Newly Rebellious, Part I: Knowing Your Ingredients
Facing down the liquor aisle for the first time is a task to test the will of any aspiring mixologist. So many different bottles! An endless variety of colors and shapes! Where do I look first? What on earth is “framboise”? Is there a difference between liqueur and schnapps? Why is there a Mrs. Butterworth’s bottle and a Holy Hand Grenade of Antioch? Jesus, did they misplace the decimal on the price? How do I know that I’m not shelling out $30 for something horrid?
That last question is often foremost in the newbie’s mind, as liquor doesn’t come cheap. Sure, you can just poke around and buy whatever bottle catches your eye, but if you’re serious about this mixology thing, over time you’re going to be investing quite a bit of cash in your liquor collection. Therefore, it’s a good idea do some research on which items will give you the best return on investment. Expensive doesn’t necessarily mean better quality, but buying the bottom-shelf version of everything isn’t the way to go, either – the only person that Winner’s Cup Vodka is making a winner is the person pocketing your hard-earned $8.
So before you go stare at the pretty bottles, look up recipes for the type of drinks you’re most interested in trying. What ingredients get mentioned the most often? What brand names do people recommend? Visibility is often more a matter of marketing than quality – Malibu is probably the most widely-mentioned coconut rum, despite being thin, watery and harsh in flavor – but if enough people refer to a brand by name, chances are it’s at least mixable.
Liquor reviews can be helpful, especially if you can find an individual reviewer whose tastes align with (or diametrically oppose) your own. Sadly, the Internet has not yet provided us with a good centralized crowdsourced liquor-reviewing website a la Yelp or Amazon (seriously, Internet, what’s with that?), so finding out the general opinion of a particular product is a bit of a haphazard undertaking – liquor-oriented discussion communities and Google will be your friends here. Be on the lookout for paid promoters writing overly positive (or negative, for the competitor’s product) reviews; generally, these aren’t hard to pick out due to their overly effusive or venomous content.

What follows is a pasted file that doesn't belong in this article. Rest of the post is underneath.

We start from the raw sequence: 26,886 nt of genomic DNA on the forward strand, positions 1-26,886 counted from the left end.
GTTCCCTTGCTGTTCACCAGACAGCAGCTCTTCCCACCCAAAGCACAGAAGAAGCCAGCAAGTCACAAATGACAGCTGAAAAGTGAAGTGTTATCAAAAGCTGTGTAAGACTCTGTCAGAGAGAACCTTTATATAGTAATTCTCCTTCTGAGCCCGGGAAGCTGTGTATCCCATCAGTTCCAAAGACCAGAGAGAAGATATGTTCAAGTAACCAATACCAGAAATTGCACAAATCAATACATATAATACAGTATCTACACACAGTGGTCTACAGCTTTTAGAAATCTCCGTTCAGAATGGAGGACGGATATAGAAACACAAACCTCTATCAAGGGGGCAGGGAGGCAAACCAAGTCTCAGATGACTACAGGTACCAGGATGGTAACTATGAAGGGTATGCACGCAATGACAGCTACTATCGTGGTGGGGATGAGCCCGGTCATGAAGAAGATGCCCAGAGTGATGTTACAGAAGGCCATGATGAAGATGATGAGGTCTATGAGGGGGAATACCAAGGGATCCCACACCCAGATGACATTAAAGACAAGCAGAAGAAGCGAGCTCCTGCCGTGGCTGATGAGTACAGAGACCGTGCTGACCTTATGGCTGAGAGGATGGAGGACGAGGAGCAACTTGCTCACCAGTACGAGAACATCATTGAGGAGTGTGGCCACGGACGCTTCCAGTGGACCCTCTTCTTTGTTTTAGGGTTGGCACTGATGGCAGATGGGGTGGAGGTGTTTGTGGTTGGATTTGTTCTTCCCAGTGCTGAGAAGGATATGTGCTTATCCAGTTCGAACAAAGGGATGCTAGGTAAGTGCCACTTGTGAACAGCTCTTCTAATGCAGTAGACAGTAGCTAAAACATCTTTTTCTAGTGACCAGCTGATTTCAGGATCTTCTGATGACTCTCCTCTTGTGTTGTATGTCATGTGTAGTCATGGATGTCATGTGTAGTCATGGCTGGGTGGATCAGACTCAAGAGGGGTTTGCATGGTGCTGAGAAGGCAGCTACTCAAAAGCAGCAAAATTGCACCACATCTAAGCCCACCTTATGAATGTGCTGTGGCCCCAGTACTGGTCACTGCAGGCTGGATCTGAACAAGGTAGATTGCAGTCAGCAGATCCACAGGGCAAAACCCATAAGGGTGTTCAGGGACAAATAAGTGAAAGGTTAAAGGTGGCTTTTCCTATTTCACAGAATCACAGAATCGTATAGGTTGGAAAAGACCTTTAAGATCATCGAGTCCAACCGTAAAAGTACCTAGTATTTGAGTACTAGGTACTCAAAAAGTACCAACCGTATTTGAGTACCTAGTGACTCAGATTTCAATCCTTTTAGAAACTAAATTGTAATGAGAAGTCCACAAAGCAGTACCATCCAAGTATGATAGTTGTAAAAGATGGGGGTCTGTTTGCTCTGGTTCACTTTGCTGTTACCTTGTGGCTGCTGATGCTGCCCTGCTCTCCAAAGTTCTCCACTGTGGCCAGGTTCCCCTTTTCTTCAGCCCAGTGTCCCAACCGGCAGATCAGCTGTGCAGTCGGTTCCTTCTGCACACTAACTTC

Once you’ve made your selections and brought them home, the fun part begins. The first thing to do with a product you haven’t tried before is to open it up and pour yourself a small sip (cordial or shot glasses work well for this, but you can also use the bottle’s screw-cap in a pinch). Give it a whiff – taste and smell are very closely linked, and given how quickly alcohol evaporates, most liquors aren’t at all shy about expressing themselves through scent. Note any components that are noticeable or overpowering. Then, close your eyes and take a sip.
Don’t swallow right away – this is the part that differentiates the enthusiasts from the amateurs. You’re not looking to get drunk, you’re looking to get an idea of the flavor – is it herby? sweet? fruity? sour? Is the smell similar to the flavor, or misleading? Does it remind you of one thing in particular (vanilla extract? banana Runts?) or is it a combination of tastes? Get a notebook to keep by your liquor cabinet and use it to jot down your impressions. Even if you don’t look at them again, taking the time to sit and identify flavor notes keeps them fresher in your mind. Additionally, the discipline of paying attention to what you drink helps expand and refine your palate, which comes in handy once you start mixing up your own recipes.
Now that we’ve addressed the booze, it’s time to think about the non-booze ingredients. This might seem a little overkill, but consider – per unit of volume, most cocktails have equal or larger amounts of nonalcoholic ingredients, and, just like alcohol, these can vary in flavor. Don’t believe me? Try two different brands of tonic water, or cranberry juice. The more expensive one may or may not taste better to you, but they’ll certainly taste different.
Fortunately, finding a favorite type of juice or soda is a little easier – they’re less expensive, for one thing, and chances are you already have a favorite type of cranberry or orange juice. If a recipe calls for a fruit juice you’re unfamiliar with, try to find a not-from-concentrate version – a lot of subtleties of flavor are lost when it’s boiled down and reconstituted.
Some recipes may refer to seltzer or sparkling water; others to club soda. Be aware there is a slight difference in flavor between the two (club soda has a small amount of mineral salt added), but it’s not strong enough that you can’t substitute the one for the other in a pinch.
The only hard-and-fast rule the Rebel Bartender will lay down is this: Resist the temptation to buy the little plastic bottles of lemon and lime juice. They may look convenient, but if you try them next to fresh-squeezed, there’s just no comparison – and the fruits themselves are inexpensive enough that you can generally have several on hand at any given time.
But, the Bartender hears you ask, how do I get that proper fresh-squeezed flavor from a lemon? How much will I be shelling out for a stir-stick or a shaker? What on earth is that doohickey that looks like a large flat spoon with holes and a spring around it? Will I need a jigger? Am I even allowed to say “jigger” in polite company?
Never fear, young pupil. Join the Rebel Bartender next Saturday and learn all about the tools of your new hobby!
The Rebel Bartender thanks LiveJournaler Fivecats for permission to use his photo of the Perth Tesco’s breathtaking liquor aisle.